Tobias' expression darkened, then he shrugged and lifted his arm, allowing Johnny to rise.  He scooted over to the side of the bed and swung his legs over the side, grimacing at the feel of the cold wood floor under his bare feet.  Tobias' instruction for him to return quickly followed him as he padded next door through the dimness. 

Inside the bathroom, he grabbed a hand towel and wiped himself clean, then splashed frigid water over his face in an attempt to clear the last of the cobwebs from his mind.  He bent his head further and rinsed his mouth out a few times before drinking greedily to ease his thirst.  He straightened to study himself in the small mirror over the sink.  The high, narrow window let in little of the early morning light, making his features appear fuzzy and indistinct.  I look like a ghost.  In truth, he felt as insubstantial as one after all the hours he had spent in the last few days drugged on whatever it was Tobias had been giving him.  He could barely remember the last time he had seen or spoken to anyone besides Tobias or one of his followers.

Frowning, he remembered the argument with Sam just before they had crashed.  Did he ever find help?  Would anyone bother even looking for me?  Agent Ford's FBI friends had certainly had enough time to find him if they had wanted to.  Unless Sam had contacted anybody in Los Angeles, he doubted if anyone there knew he was missing.  If they did know, he could only wonder how hard they would look for him, and he was forced to conclude that he was on his own, and that if he wanted to get away from Tobias, it was up to him to figure out how.  There didn't seem to be much urgency at the moment, however.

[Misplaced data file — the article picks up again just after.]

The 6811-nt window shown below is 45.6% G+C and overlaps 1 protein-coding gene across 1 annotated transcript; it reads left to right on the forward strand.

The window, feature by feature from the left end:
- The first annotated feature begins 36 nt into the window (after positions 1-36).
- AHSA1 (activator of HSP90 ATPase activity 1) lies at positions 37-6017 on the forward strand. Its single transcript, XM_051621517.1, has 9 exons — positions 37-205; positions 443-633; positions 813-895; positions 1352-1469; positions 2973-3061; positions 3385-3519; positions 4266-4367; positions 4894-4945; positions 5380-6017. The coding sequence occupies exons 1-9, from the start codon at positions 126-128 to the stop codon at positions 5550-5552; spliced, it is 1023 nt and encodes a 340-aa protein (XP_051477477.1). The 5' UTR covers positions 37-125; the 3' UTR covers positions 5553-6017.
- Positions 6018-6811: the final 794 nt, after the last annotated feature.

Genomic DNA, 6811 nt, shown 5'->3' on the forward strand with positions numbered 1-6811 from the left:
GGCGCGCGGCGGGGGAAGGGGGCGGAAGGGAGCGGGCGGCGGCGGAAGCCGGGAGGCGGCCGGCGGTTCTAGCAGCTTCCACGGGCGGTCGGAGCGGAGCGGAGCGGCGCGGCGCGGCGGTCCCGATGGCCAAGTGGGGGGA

He peered out the window and observed that although the snow had stopped falling, the accumulated drifts appeared to be well over a foot deep.  As he had the day before, he wondered how Tobias had gotten them there.

Johnny could hear Tobias moving around in the main room.  He emptied his bladder and eyed the shower, trying to decide if it was worth it to brave what was sure to be extremely cold water.  He decided to skip it for now.  He reached for his clothes and found they were nearly dry.  A knock came at the door and he hastily pulled on the jeans, shivering at the feel of their slight dampness in the chilly air.  He had just enough time to get his arms in the sleeves of his shirt when the door flew open.

"What are you doing in here?" asked Tobias, leaning against the doorjamb dressed only in his black jeans, his gaze darting around the room suspiciously.

"What does it look like?"

Tobias frowned impatiently.  "It looks like you're wasting my time."  He reached for Johnny's arm.  

Backpedaling to avoid him, he bumped up against the sink.  "Your time?" he said incredulously.  "I didn't ask to be here."